Unprecedented havoc needs unorthodox remedies

The upheaval Covid-19 is causing in people’s lives around the world is wreaking even greater havoc in the global economy. The impact will be far larger than the damage caused by the Global Financial Crisis. The remedies will have to be much faster and even more unorthodox, ambitious and far-reaching, says Rod Oram.

Quite simply, the Covid-19 virus is causing a dramatic slowdown in the perpetual money machine which is the global economy. Incomes enable people to consume, which stimulates production, which generates income for more consumption – a money-go-round generating some $150 trillion a year in global GDP.

The GFC was only a breakdown in the financial system, the lubricant of the economic machine. Nonetheless, it took Herculean efforts by central banks and governments to fix the system; and austerity measures and other tools caused collateral damage to economies and societies.

The GFC caused only a brief drop in global GDP, although some countries, mainly European, suffered more. Even so, between 2008 and 2010, government debt of the Group of 7 large economies rose by 10 to 25 percentage points as a share of gross domestic product. Government deficits worsened by four to 10 percentage points. Much of that was caused by lower GDP, which reduced tax revenues and increased spending on unemployment benefits and other measures. Fiscal stimulus was a far smaller cost.

... even the shortest, easiest disruption is still far greater than the conventional economy, aided by conventional remedies, can endure without significant damage.

This pandemic, though, is causing the economic machine itself to falter. The Chinese economy is thought to have contracted by some 13 percent in the first two months of this year; JP Morgan’s latest forecast is for a 16 percent contraction in the US economy this year; and unemployment could reach 20 percent in the US and Europe.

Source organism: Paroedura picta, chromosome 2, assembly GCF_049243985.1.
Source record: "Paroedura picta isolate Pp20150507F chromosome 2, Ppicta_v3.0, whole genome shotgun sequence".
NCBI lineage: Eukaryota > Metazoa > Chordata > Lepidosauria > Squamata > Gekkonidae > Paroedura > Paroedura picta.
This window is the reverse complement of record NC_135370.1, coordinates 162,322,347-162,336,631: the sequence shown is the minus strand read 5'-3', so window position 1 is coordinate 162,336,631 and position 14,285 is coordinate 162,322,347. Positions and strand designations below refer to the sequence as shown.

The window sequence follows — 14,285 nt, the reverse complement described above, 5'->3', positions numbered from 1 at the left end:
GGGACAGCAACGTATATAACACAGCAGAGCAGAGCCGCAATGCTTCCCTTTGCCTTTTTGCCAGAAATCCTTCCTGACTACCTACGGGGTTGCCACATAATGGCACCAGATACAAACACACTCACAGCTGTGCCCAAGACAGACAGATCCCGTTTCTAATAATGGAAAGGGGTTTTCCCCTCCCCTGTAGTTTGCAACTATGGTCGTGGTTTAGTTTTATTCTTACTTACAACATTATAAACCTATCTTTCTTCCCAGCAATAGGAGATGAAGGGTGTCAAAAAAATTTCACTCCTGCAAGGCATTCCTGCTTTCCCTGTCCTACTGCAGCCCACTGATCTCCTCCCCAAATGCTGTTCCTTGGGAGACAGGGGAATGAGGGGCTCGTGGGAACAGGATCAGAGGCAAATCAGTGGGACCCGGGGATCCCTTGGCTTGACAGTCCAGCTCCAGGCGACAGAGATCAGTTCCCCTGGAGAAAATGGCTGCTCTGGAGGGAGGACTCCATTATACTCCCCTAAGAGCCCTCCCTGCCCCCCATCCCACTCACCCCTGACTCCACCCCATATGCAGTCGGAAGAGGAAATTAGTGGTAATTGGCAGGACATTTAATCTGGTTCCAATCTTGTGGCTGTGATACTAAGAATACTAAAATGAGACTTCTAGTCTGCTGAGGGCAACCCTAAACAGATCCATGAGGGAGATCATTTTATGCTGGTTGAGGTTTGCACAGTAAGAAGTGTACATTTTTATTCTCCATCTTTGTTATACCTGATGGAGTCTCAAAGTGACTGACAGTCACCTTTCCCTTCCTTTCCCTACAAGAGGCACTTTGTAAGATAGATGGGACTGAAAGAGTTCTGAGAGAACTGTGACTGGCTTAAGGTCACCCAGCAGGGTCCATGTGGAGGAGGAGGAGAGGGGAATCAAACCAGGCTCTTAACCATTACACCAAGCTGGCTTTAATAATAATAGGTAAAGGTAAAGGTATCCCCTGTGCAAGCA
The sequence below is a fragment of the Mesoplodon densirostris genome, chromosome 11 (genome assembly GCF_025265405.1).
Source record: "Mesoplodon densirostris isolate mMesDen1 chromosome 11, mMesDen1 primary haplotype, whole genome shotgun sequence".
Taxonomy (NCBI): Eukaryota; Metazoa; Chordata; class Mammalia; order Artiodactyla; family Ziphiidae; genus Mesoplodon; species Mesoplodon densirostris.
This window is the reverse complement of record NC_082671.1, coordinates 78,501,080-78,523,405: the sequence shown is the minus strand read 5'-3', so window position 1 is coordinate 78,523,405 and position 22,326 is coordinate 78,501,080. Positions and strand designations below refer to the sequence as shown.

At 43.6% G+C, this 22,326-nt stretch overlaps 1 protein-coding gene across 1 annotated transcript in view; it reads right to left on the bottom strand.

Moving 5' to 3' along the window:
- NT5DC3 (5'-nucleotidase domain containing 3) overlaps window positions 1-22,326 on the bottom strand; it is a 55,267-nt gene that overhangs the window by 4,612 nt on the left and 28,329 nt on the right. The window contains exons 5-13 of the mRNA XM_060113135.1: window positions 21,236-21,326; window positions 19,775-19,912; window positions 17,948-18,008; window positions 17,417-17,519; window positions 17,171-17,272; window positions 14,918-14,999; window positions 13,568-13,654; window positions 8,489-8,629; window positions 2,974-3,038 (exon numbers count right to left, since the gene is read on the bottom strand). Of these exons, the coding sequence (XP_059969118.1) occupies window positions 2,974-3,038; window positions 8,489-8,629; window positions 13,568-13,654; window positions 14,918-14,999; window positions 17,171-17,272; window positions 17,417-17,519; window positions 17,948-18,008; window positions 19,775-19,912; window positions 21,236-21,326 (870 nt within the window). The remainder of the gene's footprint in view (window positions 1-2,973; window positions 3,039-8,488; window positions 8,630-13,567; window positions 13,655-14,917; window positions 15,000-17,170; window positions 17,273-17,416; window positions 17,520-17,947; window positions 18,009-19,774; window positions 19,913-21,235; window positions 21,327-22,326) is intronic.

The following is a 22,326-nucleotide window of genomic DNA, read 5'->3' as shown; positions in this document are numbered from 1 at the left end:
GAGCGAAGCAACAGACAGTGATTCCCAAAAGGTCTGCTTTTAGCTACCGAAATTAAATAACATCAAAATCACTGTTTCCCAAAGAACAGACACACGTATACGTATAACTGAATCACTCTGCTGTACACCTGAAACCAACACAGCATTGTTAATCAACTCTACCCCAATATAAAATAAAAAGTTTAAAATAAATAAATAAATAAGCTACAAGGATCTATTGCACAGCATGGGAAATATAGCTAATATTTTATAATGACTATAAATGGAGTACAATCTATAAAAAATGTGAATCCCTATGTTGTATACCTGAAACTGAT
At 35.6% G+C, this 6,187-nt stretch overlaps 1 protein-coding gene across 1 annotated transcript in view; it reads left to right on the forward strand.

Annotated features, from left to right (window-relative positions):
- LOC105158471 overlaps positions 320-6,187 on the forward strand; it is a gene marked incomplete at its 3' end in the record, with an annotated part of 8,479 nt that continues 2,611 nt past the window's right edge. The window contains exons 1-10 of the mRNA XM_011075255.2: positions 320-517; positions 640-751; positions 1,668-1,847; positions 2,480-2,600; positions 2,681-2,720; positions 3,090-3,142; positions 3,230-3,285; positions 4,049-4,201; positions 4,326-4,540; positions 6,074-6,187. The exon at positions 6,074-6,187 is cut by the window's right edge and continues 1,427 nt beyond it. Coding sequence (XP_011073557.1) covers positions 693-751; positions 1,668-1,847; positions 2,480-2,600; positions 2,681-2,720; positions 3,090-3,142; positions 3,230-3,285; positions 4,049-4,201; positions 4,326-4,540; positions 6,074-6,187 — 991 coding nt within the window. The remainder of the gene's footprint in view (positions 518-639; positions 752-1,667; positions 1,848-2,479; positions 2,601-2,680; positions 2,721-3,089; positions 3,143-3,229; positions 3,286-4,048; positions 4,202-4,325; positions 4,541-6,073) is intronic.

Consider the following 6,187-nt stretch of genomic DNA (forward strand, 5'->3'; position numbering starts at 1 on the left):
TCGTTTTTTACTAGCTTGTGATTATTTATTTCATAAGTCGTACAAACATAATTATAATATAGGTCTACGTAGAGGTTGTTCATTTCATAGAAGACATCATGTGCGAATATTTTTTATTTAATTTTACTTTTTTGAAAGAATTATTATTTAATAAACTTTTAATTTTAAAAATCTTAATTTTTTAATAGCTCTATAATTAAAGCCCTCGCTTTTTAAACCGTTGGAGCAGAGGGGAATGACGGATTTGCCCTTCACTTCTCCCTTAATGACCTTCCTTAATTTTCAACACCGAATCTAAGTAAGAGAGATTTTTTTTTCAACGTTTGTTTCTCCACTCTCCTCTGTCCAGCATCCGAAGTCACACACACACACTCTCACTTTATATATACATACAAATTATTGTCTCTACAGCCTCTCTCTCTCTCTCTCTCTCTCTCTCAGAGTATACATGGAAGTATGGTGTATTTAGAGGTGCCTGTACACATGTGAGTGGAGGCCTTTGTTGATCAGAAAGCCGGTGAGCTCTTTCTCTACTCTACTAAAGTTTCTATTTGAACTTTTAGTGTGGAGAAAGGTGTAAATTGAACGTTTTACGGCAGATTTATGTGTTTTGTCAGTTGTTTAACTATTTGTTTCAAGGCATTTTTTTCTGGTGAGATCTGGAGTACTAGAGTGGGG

The first shockwaves have hit here. On Monday, Auckland Airport served 44 percent fewer international passengers than it did on the same day last year. In the week to Monday, international passengers were down 25 percent; Air New Zealand’s revenues this year could plunge from $6 billion to $1b, according to its most pessimistic scenario; and the NZ Hotel Owners Association says its members could lay off some 40 percent of their staff because of plummeting occupancy rates.

Nobody in the world knows how long and severe lockdowns will have to be to stifle the virus and to buy time to develop a vaccine and distributed it widely. But even the shortest, easiest disruption is still far greater than the conventional economy, aided by conventional remedies, can endure without significant damage.

As Pierre-Olivier Gourinchas, an economics professor at the University of California, Berkeley, points out, if virus containment measures reduce economic activity to half its normal level for just one month, and then to three-quarters for two more months, year-on-year growth will fall by 10 percent.

Our economy, like those of other developed countries, is largely driven by its service sectors -- such as retail, wholesale, distribution, hospitality, travel and entertainment – rather than their manufacturing sectors. But we’re even more vulnerable because of our large international tourism sector, which until the virus hit was our biggest earner of foreign exchange.

Only deeply unorthodox remedies, rapidly applied, would work

Our Government has announced $12b of measures in its first support package for the faltering economy. For example, wage subsidies will help small companies keep people employed. But they need to be for all companies, and to be closer to actual wage levels to minimise the drop in consumption.

The next step must a Universal Basic Income, as Bernard Hickey argues for in this companion economic piece on our Newsroom website.

But that would still fall far short of filling the gaping financial hole companies will suffer from a steep drop in economic activity. Only deeply unorthodox remedies, rapidly applied, would work. Here are two which have surfaced already in the US:

- The US government should step in as payers of last resort, argue Emmanuel Saez and Gabriel Zucman, economics professors at the University of California, Berkeley. The payments would cover wage and maintenance costs for businesses facing shutdown. This would be “a new form of social insurance, one that directly helps both workers and businesses.”

Their analysis of the US economy suggests that a nationwide lockdown would cause a 30 percent drop in economic activity in the US over the next three months, leading to a 7.5 percent drop in annual GDP.